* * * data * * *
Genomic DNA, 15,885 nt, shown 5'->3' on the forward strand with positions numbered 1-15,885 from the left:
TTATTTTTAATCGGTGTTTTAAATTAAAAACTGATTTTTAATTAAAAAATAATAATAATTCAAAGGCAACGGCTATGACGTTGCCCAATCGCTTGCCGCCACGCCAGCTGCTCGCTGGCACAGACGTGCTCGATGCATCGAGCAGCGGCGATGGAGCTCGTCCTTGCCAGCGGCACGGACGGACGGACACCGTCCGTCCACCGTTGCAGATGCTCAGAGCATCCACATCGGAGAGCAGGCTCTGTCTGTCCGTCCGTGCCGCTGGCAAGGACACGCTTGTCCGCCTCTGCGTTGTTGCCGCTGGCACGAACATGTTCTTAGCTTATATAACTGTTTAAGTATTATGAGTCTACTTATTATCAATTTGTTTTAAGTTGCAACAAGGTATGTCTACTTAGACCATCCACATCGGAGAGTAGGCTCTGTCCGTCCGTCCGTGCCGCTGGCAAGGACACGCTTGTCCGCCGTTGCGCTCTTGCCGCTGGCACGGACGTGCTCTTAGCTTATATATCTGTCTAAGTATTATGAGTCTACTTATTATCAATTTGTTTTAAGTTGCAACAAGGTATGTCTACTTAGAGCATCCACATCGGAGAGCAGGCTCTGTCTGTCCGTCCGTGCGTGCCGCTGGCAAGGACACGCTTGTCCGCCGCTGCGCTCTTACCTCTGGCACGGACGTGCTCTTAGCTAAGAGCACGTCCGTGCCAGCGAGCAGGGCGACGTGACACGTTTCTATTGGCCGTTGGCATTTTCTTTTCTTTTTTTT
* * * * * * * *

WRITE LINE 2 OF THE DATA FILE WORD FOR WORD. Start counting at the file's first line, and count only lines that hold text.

TTATTTTTAATCGGTGTTTTAAATTAAAAACTGATTTTTAATTAAAAAATAATAATAATTCAAAGGCAACGGCTATGACGTTGCCCAATCGCTTGCCGCCACGCCAGCTGCTCGCTGGCACAGACGTGCTCGATGCATCGAGCAGCGGCGATGGAGCTCGTCCTTGCCAGCGGCACGGACGGACGGACACCGTCCGTCCACCGTTGCAGATGCTCAGAGCATCCACATCGGAGAGCAGGCTCTGTCTGTCCGTCCGTGCCGCTGGCAAGGACACGCTTGTCCGCCTCTGCGTTGTTGCCGCTGGCACGAACATGTTCTTAGCTTATATAACTGTTTAAGTATTATGAGTCTACTTATTATCAATTTGTTTTAAGTTGCAACAAGGTATGTCTACTTAGACCATCCACATCGGAGAGTAGGCTCTGTCCGTCCGTCCGTGCCGCTGGCAAGGACACGCTTGTCCGCCGTTGCGCTCTTGCCGCTGGCACGGACGTGCTCTTAGCTTATATATCTGTCTAAGTATTATGAGTCTACTTATTATCAATTTGTTTTAAGTTGCAACAAGGTATGTCTACTTAGAGCATCCACATCGGAGAGCAGGCTCTGTCTGTCCGTCCGTGCGTGCCGCTGGCAAGGACACGCTTGTCCGCCGCTGCGCTCTTACCTCTGGCACGGACGTGCTCTTAGCTAAGAGCACGTCCGTGCCAGCGAGCAGGGCGACGTGACACGTTTCTATTGGCCGTTGGCATTTTCTTTTCTTTTTTTT